Nick Hornby is a pleasing novelist whose film adaptations have resulted in some great, smart comedies. “About a Boy” is my favorite, and “High Fidelity” is everyone else’s favorite; both are intelligent, heartfelt and mordant enough to enjoy without feeling embarrassed. In both cases, a strong cast pulls off source material that is light enough in its original form to survive the translation intact.

So you would think that this formula would hold up in “A Long Way Down,” a film adaptation of a Nick Hornby book that stars Aaron Paul, Toni Colette, Pierce Brosnan, and the lovely but tragically named Imogen Poots as four disparate Londoners who meet on a rooftop amidst their separate suicide attempts. Out of sheer awkwardness, none of them jump but instead form an unlikely alliance to hold their lives together a little longer.

Despite a couple of strong performances, Nick Hornby’s story of four strangers with a life pact fails to engage.

Despite a couple of strong performances, Nick Hornby’s story of four strangers with a life pact fails to engage.

This is one of those hard to swallow situations that needs convincing writing to hang together. The writing, alas, was not convincing. Also, to have such a serious situation resolved in such a facile and unbelievable manner requires convincing performances. The performances were not convincing. The tone of such a tale must walk the line between sadness and comedy. It did not.

Pierce Brosnan leads the story as the narrator; he plays a formerly famous television talk show host who was disgraced and imprisoned after a sex scandal. His character was the most problematic, as he was meant to be a shallow, empty fellow who gains some depth and empathy by interacting with his fellow attempters. This would have required the emoting of some depth and/or empathy. I missed that part, but perhaps I was in the ladies’ room.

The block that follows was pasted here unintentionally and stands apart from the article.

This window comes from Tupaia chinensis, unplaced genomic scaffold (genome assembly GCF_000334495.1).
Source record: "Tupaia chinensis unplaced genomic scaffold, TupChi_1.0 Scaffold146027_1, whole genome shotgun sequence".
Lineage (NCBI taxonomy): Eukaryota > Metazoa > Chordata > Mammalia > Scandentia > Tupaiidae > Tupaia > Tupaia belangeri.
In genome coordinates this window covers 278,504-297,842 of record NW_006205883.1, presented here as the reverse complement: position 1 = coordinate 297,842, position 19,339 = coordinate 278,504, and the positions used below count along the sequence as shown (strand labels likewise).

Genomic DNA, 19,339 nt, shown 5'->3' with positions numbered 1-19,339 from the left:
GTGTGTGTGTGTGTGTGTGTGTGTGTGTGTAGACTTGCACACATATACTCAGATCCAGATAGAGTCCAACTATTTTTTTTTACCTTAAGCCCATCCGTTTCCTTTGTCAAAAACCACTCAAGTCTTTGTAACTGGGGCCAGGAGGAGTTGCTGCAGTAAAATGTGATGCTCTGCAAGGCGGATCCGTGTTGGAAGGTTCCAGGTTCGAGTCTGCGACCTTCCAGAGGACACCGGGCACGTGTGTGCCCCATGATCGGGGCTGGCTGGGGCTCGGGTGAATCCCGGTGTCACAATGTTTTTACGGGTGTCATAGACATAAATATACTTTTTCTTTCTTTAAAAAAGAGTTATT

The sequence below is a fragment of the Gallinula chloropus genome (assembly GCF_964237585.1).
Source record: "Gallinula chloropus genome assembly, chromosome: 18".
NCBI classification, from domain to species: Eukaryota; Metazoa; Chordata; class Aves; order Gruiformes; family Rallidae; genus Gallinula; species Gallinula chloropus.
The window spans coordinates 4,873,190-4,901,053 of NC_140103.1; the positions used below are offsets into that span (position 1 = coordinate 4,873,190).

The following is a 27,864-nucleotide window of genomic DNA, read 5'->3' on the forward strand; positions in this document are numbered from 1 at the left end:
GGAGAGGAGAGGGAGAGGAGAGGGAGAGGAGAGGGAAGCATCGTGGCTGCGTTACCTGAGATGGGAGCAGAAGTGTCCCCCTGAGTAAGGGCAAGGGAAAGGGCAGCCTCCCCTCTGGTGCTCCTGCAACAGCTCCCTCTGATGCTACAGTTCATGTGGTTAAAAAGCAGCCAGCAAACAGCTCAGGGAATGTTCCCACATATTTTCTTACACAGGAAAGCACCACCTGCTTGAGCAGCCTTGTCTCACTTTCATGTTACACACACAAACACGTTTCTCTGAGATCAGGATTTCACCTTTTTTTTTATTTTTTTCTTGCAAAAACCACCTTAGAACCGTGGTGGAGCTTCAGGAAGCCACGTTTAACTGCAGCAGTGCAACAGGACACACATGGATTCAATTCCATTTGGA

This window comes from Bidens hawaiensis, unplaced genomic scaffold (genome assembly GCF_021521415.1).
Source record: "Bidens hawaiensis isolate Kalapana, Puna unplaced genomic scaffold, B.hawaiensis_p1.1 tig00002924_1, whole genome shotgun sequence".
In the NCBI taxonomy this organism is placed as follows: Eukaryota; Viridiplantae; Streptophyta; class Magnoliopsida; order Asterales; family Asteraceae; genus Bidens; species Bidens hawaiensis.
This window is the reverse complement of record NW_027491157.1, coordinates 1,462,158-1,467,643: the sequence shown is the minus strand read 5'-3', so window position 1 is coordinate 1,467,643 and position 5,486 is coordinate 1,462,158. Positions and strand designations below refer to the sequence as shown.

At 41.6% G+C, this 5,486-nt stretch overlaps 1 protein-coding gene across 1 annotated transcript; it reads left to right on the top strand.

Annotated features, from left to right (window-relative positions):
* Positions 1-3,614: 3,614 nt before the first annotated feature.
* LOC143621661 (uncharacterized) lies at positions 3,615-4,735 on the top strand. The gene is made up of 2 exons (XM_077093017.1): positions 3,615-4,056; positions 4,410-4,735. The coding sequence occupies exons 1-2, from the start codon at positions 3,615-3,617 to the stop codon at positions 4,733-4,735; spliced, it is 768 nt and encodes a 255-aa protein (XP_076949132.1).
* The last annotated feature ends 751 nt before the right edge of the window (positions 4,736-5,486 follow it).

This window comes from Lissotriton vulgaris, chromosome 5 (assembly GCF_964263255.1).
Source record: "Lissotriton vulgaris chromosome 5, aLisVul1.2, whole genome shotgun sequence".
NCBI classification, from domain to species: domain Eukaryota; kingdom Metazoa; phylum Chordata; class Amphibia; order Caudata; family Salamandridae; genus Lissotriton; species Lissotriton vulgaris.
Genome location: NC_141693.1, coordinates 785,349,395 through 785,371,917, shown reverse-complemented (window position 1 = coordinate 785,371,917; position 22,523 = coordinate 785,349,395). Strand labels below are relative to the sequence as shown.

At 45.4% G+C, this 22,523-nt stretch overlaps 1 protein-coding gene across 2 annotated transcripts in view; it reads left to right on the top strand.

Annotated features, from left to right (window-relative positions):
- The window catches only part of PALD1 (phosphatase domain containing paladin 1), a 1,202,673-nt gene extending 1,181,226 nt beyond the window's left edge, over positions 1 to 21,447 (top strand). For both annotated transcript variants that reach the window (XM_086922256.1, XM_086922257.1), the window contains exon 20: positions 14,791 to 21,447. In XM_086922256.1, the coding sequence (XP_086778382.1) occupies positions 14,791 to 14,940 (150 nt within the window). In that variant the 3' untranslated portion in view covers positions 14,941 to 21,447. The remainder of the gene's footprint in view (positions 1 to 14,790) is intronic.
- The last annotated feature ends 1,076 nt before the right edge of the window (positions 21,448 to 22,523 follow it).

Like the movie itself, Brosnan’s character has serious tonal issues, flitting between sort of caring and then developing a plan to manipulate the media for his advantage. This also gives us the film’s most boring sideline, in which the four people, nicknamed the “Topper House Four” after their story leaks, and the concept of the media is ineffectually skewered.

The other characters make a better effort with their shabbily written characters. Aaron Paul plays a frustrated failed musician, and Poots plays a beautiful party girl with a famous family tragedy. The best actor in the film is Toni Colette, who also gets to play the only person with any real problems, a single mother caring for a severely disabled adult son.

After surviving their New Year’s Eve suicide plans, the four form what they call the Pact, swearing they will not attempt again until Valentine’s Day. Soon, because of two of the character’s fame, their story becomes known, crowds of reporters follow them around, and their pact takes on a life of its own.

Except, of course, it doesn’t. A life of its own is exactly what this slight and silly film lacks. You keep waiting for the story to dig in, but everyone just skitters over the surface. Revelations, when they are made, are lame. Characterization is willy-nilly.

And there is entirely too much fake laughing. Like, the four of them just fake laugh at inopportune times, and this is meant to signify how amazingly unlikely yet warm it all is. They take an unbelievable, inane vacation together, and fake laugh and swim, and it’s just not enough. Their lives get resolved through no effort, and the last scene is as unbelievable as the first.